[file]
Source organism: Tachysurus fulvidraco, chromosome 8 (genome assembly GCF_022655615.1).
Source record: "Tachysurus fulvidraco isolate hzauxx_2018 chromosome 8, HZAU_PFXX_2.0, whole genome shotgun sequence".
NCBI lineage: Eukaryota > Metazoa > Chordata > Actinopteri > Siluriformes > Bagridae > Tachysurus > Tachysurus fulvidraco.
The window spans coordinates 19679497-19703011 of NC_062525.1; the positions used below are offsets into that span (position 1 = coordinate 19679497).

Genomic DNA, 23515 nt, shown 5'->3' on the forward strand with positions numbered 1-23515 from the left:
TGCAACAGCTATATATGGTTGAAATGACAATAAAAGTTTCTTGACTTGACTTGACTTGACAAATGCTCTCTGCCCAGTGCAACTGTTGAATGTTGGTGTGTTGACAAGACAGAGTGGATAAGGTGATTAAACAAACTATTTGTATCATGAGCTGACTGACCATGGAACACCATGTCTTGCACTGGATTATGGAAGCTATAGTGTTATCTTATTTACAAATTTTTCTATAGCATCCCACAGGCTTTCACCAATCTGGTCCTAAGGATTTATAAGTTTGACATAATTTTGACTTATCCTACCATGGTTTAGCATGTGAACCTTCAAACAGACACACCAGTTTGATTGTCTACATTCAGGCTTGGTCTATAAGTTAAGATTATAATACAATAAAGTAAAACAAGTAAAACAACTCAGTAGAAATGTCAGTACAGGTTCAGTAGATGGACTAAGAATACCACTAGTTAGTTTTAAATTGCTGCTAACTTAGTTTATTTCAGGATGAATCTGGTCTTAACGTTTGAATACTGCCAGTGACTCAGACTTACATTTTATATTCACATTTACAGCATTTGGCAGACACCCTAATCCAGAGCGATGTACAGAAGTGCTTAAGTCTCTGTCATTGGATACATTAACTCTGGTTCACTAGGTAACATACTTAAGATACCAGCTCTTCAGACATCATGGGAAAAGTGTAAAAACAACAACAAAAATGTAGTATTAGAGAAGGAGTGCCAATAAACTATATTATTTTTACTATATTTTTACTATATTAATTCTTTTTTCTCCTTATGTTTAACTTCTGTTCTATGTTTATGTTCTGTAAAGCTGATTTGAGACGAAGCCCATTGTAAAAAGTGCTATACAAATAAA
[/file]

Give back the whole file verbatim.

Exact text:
Source organism: Tachysurus fulvidraco, chromosome 8 (genome assembly GCF_022655615.1).
Source record: "Tachysurus fulvidraco isolate hzauxx_2018 chromosome 8, HZAU_PFXX_2.0, whole genome shotgun sequence".
NCBI lineage: Eukaryota > Metazoa > Chordata > Actinopteri > Siluriformes > Bagridae > Tachysurus > Tachysurus fulvidraco.
The window spans coordinates 19679497-19703011 of NC_062525.1; the positions used below are offsets into that span (position 1 = coordinate 19679497).

Genomic DNA, 23515 nt, shown 5'->3' on the forward strand with positions numbered 1-23515 from the left:
TGCAACAGCTATATATGGTTGAAATGACAATAAAAGTTTCTTGACTTGACTTGACTTGACAAATGCTCTCTGCCCAGTGCAACTGTTGAATGTTGGTGTGTTGACAAGACAGAGTGGATAAGGTGATTAAACAAACTATTTGTATCATGAGCTGACTGACCATGGAACACCATGTCTTGCACTGGATTATGGAAGCTATAGTGTTATCTTATTTACAAATTTTTCTATAGCATCCCACAGGCTTTCACCAATCTGGTCCTAAGGATTTATAAGTTTGACATAATTTTGACTTATCCTACCATGGTTTAGCATGTGAACCTTCAAACAGACACACCAGTTTGATTGTCTACATTCAGGCTTGGTCTATAAGTTAAGATTATAATACAATAAAGTAAAACAAGTAAAACAACTCAGTAGAAATGTCAGTACAGGTTCAGTAGATGGACTAAGAATACCACTAGTTAGTTTTAAATTGCTGCTAACTTAGTTTATTTCAGGATGAATCTGGTCTTAACGTTTGAATACTGCCAGTGACTCAGACTTACATTTTATATTCACATTTACAGCATTTGGCAGACACCCTAATCCAGAGCGATGTACAGAAGTGCTTAAGTCTCTGTCATTGGATACATTAACTCTGGTTCACTAGGTAACATACTTAAGATACCAGCTCTTCAGACATCATGGGAAAAGTGTAAAAACAACAACAAAAATGTAGTATTAGAGAAGGAGTGCCAATAAACTATATTATTTTTACTATATTTTTACTATATTAATTCTTTTTTCTCCTTATGTTTAACTTCTGTTCTATGTTTATGTTCTGTAAAGCTGATTTGAGACGAAGCCCATTGTAAAAAGTGCTATACAAATAAA